More than anything, the evening reminded me that I’m an extrovert and need to spend more time with people who fill me up. 

Which leads me to a major thank you to my introverted mother for sticking around much later than she wanted while I caught up with people. She also had to deal with my giddy rambling on the drive back. My Mom is the real MVP.


Blogging For Work Part II

We’ve run into a bit of a backlog with consistently updating the blog at work. Thus, my main role today involved back-dating posts to reflect updates we previously sent out to our subscribers. 

The thing is, it didn’t occur to me till I was halfway through the project that I don’t follow our blog and I have no idea if everyone who does gets an e-mail when I backdate something. 

In other words, a whole bunch of people might have an inbox right now that looks something like this:

  • Foundation to file join as intervenor in case (January)
  • Foundation submits motion to join as intervenor in case (February) 
  • Foundation receives permission from Supreme Court to join as intervenor to case (March)
  • Foundation files brief as intervenor in case (April)
  • Foundation files reply brief as intervenor in case (May)
  • Update on Foundation case (June)

 

Update: Good news. We don’t actually have subscribers to our blog.
Bad news. Just found out we don’t actually have subscribers to our blog.


Blogging For Work

Boss: “You blog every day, right?”

Me: “Yup!”

Boss: “So you can whip a few posts up about our last case, right? Should be a breeze!”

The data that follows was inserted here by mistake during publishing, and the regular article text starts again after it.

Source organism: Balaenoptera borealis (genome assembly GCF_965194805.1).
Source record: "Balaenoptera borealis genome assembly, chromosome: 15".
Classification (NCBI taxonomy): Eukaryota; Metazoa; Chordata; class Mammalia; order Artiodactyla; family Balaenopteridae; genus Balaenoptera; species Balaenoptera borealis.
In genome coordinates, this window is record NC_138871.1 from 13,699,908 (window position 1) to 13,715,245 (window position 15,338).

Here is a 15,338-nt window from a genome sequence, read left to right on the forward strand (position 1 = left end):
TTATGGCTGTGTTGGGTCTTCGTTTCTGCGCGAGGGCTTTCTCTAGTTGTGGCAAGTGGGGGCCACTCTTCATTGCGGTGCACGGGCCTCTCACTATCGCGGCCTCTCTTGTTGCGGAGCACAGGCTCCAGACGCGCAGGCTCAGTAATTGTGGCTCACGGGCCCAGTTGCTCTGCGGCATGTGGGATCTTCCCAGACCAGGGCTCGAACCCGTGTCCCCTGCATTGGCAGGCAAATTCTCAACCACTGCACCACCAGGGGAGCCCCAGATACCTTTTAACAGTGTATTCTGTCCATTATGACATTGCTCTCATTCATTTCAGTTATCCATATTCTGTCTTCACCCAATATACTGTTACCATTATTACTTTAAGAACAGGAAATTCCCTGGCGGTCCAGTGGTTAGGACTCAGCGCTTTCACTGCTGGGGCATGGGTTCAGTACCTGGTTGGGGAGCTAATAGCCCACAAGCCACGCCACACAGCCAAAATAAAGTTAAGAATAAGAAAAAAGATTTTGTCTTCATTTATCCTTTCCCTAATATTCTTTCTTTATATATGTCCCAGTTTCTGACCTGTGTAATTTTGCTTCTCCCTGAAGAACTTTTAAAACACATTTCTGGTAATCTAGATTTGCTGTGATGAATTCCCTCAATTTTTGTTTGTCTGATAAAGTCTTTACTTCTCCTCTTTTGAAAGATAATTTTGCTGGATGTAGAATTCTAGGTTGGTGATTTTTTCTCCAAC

Me: * thinks about the story of the runaway watermelon that took 5 minutes to write *

Me: * thinks about the complicated civil procedure litigation we just finished that took weeks of research *

Me: “…yeeeeeep.”


Hand-Written Letters

When I worked at camp, I received numerous hand-written letters from my friends and family. Some I continued corresponding with even after I left camp. I value every letter I received that summer. 

And so, now that my sister and cousin work at camp, I try and send them hand-written letters too. It is a bit tricky because they’ve politely told me they won’t write back. And you can only write so many sentences before you want to throw in a question or two. But I keep writing anyway because I know sometimes the highlights of my days came when I checked my mailbox. 

Writing letters takes time, though. I spent hours today writing. (Well, one of my letters was a 24-page response to a 16-page letter from an old friend who I correspond with regularly but haven’t since before I left for Thailand. Much to catch up on.) It takes time but is worth it! Especially when I get a response. 😉 


Nephew’s Tears

“Bwaaaaaa! Ma-ma! Bwaaaaaa!!!”

I can hear my 8-month old nephew’s sobs coming from my Mom’s phone. My sister-in-law does an incredible job updating us each day with pictures and videos of Devin. And, as he becomes more mobile and finds himself caged in, they frequently involve his attempts at escape and subsequent irritation at being prevented. 

Our reactions to his videos fall into a pattern. First, alarm. 

“Oh no! Why is he crying???” 

Then, once we realize he’s just being denied something, laughter. His sobs suddenly turn funny. They’re so cute! 

Being an aunt is so fun.